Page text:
To simplify further we double up on recipes for leftovers and my husband cooks up steamy pots of Jasmine rice, black-eyed beans, and spicy tomato sauces to keep as staples in the fridge. Real food does not have to be rocket science. Of course I also sometimes burn my veggies because I’m multitasking as I cook so you probably shouldn’t actually follow my advice;)
3. I Say No to Most Opportunities
I went through an ugly period of burnout. Now, I practice telling people I’ll think about it when opportunities come my way. I have a rule (which I still break often enough much to my chagrin) that I take at least 24 hours before jumping into something because in the moment, starting a new work project, signing up for a new exercise class, or saying yes to a volunteer commitment might sound fabulous. But then I actually have to follow through. Joyfully.
I do want to contribute to my community, engage in meaningful work and continue to learn but I aim to pause and consider very carefully before saying yes. After all, we’re surely all familiar with the adage, “every time you say yes to one thing you are saying no to something else.”
4. I Know My Big Rocks
I am clear on my 3 Big Rocks or major life goals. Every decision I make ultimately leads me closer to or further from these goals, though it is not always apparent at the moment. But this is where regular Life Visioning comes in. Sitting down at a minimum of two times per year to evaluate where I am at and if I need to shift course to better align with my Big Rocks helps me live with greater confidence and peace.
Consider this: when you are at the end of your days, what is it you’d like people to speak about you or how would you want your closest circle of family and friends to remember you?
5. I Love to Declutter
Sadly, I am the only person in my home who loves to declutter. The mere mention of decluttering children’s movies or books or toys- which none of my children have touched in eons, by the way, sends my girls up in arms. They attach such sentimental value to these things so I try to do this in layers, bit by bit. And I allow them to keep some of their favorite books or movies in their baby boxes or rooms.
A tidy, decluttered environment (this does NOT include their bedrooms) helps me think and breathe more easily. I resist purchases (except for books – amazon.ca is my nemesis) in general and dislike gadgets (except I really, really love my iPhone, laptop, and treadmill!) that I have to store and maintain. I get a high from hauling bags to the local thrift shop but have also learned to respect the other people in my home; I used to throw away my husband’s things which did not go over very well, let me tell you.
6. I Build White Space Into My Calendar
My assumption is that meetings always run longer than planned. Interruptions will happen. We underestimate how much time and energy will be required for various work projects or how much money it will really cost to take that inexpensive trip to Montréal. So I build the room for this into my calendar (and budget). This padding allows me to catch my breath and go to the bathroom (literally, I know how many of you hold it all day), put my feet up for a bit or actually give my full attention to a child who wants to show me their drawings and tell me all about the characters they are creating. In infinite detail.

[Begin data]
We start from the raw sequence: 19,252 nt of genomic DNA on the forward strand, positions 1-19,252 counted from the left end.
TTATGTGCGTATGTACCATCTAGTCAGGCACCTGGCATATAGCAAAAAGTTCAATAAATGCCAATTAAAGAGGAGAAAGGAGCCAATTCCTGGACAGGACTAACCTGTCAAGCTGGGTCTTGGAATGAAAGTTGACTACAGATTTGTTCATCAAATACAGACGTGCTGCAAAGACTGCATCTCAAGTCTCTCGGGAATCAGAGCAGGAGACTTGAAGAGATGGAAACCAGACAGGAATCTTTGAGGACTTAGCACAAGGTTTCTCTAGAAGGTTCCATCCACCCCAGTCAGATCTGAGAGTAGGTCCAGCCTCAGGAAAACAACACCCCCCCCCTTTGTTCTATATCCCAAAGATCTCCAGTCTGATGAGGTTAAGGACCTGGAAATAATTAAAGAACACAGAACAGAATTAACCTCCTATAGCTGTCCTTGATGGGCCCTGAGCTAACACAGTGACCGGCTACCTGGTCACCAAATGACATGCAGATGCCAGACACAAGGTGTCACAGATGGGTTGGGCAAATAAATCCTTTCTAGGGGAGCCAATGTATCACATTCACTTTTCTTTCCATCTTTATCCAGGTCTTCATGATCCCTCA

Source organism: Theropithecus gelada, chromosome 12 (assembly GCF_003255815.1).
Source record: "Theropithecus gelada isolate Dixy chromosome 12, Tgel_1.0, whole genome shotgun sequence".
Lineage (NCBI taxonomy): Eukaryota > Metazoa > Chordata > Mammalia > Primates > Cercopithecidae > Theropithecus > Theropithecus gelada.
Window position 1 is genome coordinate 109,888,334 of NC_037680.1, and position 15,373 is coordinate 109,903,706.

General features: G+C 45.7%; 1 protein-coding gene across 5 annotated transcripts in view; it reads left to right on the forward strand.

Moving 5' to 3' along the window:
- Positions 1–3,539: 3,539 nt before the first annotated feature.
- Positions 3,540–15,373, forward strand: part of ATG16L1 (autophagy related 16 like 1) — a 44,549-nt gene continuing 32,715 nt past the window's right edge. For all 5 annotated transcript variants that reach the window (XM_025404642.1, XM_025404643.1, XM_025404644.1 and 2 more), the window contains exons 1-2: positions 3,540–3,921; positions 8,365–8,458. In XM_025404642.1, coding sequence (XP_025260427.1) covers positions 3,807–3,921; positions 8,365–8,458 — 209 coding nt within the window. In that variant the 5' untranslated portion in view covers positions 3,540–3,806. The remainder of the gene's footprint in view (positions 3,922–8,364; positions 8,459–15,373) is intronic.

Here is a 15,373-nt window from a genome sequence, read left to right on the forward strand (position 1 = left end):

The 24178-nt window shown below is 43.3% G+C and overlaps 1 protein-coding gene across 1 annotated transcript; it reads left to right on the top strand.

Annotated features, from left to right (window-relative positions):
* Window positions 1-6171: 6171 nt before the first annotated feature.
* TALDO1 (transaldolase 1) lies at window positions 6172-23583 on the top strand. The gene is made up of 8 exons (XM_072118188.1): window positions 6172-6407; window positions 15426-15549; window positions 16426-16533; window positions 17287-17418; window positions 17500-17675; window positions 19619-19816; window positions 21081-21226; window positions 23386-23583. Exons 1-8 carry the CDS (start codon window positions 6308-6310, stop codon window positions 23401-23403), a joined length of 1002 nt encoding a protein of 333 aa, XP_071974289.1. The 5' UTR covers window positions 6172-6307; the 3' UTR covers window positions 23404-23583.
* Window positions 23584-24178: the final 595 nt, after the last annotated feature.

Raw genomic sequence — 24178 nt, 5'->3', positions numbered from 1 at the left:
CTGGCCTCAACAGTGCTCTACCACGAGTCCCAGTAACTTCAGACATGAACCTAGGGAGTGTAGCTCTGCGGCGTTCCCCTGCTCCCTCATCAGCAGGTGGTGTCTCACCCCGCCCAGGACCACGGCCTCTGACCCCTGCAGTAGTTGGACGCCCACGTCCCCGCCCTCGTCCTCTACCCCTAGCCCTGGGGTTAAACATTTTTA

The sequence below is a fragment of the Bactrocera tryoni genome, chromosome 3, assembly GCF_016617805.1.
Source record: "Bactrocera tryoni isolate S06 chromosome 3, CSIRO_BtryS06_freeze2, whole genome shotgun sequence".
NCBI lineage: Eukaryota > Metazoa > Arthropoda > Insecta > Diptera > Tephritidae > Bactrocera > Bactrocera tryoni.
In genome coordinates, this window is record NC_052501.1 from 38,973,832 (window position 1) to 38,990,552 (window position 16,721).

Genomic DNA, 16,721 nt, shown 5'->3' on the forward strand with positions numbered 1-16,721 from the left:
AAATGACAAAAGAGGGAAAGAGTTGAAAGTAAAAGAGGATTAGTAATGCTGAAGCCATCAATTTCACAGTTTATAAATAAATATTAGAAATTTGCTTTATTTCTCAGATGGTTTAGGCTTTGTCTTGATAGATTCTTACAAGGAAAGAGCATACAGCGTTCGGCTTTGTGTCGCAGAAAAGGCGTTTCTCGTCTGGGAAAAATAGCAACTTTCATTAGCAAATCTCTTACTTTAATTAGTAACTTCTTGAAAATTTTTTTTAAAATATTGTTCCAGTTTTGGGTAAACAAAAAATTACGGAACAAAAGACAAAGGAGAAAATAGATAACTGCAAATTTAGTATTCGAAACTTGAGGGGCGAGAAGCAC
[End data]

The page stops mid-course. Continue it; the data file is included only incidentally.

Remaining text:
Actually, this year I have not done well in this department and my youngest has let me know it in no uncertain terms. But I am adjusting course and heading into a Gap Year to afford me more of this white space I so desperately crave. Do you have enough white space in your life?
7. We Aim to Downsize and Reduce Expenses
While some families at our stage of life are renovating or building new homes, our goal is to downsize when our youngest graduates. An apartment with natural light and a little balcony will suit us fine, providing it is cute and well-kept. We have never focused on wealth acquisition and our retirement goals at this point look like trips to the farmer’s market, long walks, and a bit of travel. Slow and Simple.
We both hope to continue with some manner of meaningful work (paid or unpaid) until we can no longer do so. So even though we could buy nicer furniture or dishes and my kitchen is old (yet functional), these things, beyond basic upkeep of our home, are not priorities for us. You have permission to think for yourself about the kind of life you want to lead.
What might you need to simplify?
I could chew on this topic all day and would love to hear your thoughts. Some of my online friends are selling homes and renting or moving to a cabin in the woods, handcrafting sustainable small businesses (like me), or heading back to school to pursue their dream for the next season of life.
It doesn’t always look like slow and simple. Yet each of these women inspires me with their thoughtful, very purposeful, life choices.
NOW WHAT? I made a resource page for you all about Finding Purpose in a Slow, Seasonal, and Simple Life. And if you haven’t yet, I invite you to sign up for The HOPE Map: truth-telling, practical wisdom, and thoughtful resources to offer you a little bit of light for the journey.